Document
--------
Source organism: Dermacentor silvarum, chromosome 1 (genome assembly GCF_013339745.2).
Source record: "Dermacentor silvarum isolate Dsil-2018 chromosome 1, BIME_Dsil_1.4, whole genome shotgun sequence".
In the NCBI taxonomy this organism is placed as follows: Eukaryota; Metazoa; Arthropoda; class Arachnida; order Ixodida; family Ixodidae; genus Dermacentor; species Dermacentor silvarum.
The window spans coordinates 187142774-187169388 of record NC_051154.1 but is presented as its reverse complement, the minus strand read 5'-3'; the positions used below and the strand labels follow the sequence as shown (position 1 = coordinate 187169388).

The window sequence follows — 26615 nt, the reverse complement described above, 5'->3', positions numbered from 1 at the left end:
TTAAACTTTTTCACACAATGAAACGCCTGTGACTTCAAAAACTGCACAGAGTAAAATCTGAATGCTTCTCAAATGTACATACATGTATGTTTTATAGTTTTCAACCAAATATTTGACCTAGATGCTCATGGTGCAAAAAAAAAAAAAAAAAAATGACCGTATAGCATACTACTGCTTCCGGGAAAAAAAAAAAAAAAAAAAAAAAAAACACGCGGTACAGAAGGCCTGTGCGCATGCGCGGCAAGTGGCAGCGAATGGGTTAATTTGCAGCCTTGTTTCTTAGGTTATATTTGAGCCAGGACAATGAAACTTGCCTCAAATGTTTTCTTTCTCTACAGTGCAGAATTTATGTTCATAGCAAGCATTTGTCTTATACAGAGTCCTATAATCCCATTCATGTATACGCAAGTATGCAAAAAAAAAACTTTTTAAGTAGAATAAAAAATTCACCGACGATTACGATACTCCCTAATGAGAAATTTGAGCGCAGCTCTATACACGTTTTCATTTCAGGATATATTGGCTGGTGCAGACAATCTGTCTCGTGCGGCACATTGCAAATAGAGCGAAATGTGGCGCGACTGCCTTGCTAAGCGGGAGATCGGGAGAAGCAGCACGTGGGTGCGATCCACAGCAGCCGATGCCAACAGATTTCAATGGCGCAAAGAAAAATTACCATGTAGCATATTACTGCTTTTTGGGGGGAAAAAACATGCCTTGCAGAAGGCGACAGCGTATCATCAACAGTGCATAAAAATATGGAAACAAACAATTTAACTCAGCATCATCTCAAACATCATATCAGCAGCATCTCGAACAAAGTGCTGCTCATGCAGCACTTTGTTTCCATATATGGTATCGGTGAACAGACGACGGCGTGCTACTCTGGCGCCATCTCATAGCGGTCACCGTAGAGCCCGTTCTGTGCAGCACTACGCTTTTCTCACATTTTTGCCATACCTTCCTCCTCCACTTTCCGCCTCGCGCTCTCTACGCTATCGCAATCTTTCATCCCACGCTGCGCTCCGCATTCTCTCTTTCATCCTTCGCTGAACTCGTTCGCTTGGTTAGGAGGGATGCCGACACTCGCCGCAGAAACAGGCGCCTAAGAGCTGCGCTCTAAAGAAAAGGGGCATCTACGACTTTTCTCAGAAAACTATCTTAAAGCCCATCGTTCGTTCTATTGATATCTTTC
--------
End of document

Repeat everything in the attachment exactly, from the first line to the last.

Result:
Source organism: Dermacentor silvarum, chromosome 1 (genome assembly GCF_013339745.2).
Source record: "Dermacentor silvarum isolate Dsil-2018 chromosome 1, BIME_Dsil_1.4, whole genome shotgun sequence".
In the NCBI taxonomy this organism is placed as follows: Eukaryota; Metazoa; Arthropoda; class Arachnida; order Ixodida; family Ixodidae; genus Dermacentor; species Dermacentor silvarum.
The window spans coordinates 187142774-187169388 of record NC_051154.1 but is presented as its reverse complement, the minus strand read 5'-3'; the positions used below and the strand labels follow the sequence as shown (position 1 = coordinate 187169388).

The window sequence follows — 26615 nt, the reverse complement described above, 5'->3', positions numbered from 1 at the left end:
TTAAACTTTTTCACACAATGAAACGCCTGTGACTTCAAAAACTGCACAGAGTAAAATCTGAATGCTTCTCAAATGTACATACATGTATGTTTTATAGTTTTCAACCAAATATTTGACCTAGATGCTCATGGTGCAAAAAAAAAAAAAAAAAAATGACCGTATAGCATACTACTGCTTCCGGGAAAAAAAAAAAAAAAAAAAAAAAAAACACGCGGTACAGAAGGCCTGTGCGCATGCGCGGCAAGTGGCAGCGAATGGGTTAATTTGCAGCCTTGTTTCTTAGGTTATATTTGAGCCAGGACAATGAAACTTGCCTCAAATGTTTTCTTTCTCTACAGTGCAGAATTTATGTTCATAGCAAGCATTTGTCTTATACAGAGTCCTATAATCCCATTCATGTATACGCAAGTATGCAAAAAAAAAACTTTTTAAGTAGAATAAAAAATTCACCGACGATTACGATACTCCCTAATGAGAAATTTGAGCGCAGCTCTATACACGTTTTCATTTCAGGATATATTGGCTGGTGCAGACAATCTGTCTCGTGCGGCACATTGCAAATAGAGCGAAATGTGGCGCGACTGCCTTGCTAAGCGGGAGATCGGGAGAAGCAGCACGTGGGTGCGATCCACAGCAGCCGATGCCAACAGATTTCAATGGCGCAAAGAAAAATTACCATGTAGCATATTACTGCTTTTTGGGGGGAAAAAACATGCCTTGCAGAAGGCGACAGCGTATCATCAACAGTGCATAAAAATATGGAAACAAACAATTTAACTCAGCATCATCTCAAACATCATATCAGCAGCATCTCGAACAAAGTGCTGCTCATGCAGCACTTTGTTTCCATATATGGTATCGGTGAACAGACGACGGCGTGCTACTCTGGCGCCATCTCATAGCGGTCACCGTAGAGCCCGTTCTGTGCAGCACTACGCTTTTCTCACATTTTTGCCATACCTTCCTCCTCCACTTTCCGCCTCGCGCTCTCTACGCTATCGCAATCTTTCATCCCACGCTGCGCTCCGCATTCTCTCTTTCATCCTTCGCTGAACTCGTTCGCTTGGTTAGGAGGGATGCCGACACTCGCCGCAGAAACAGGCGCCTAAGAGCTGCGCTCTAAAGAAAAGGGGCATCTACGACTTTTCTCAGAAAACTATCTTAAAGCCCATCGTTCGTTCTATTGATATCTTTC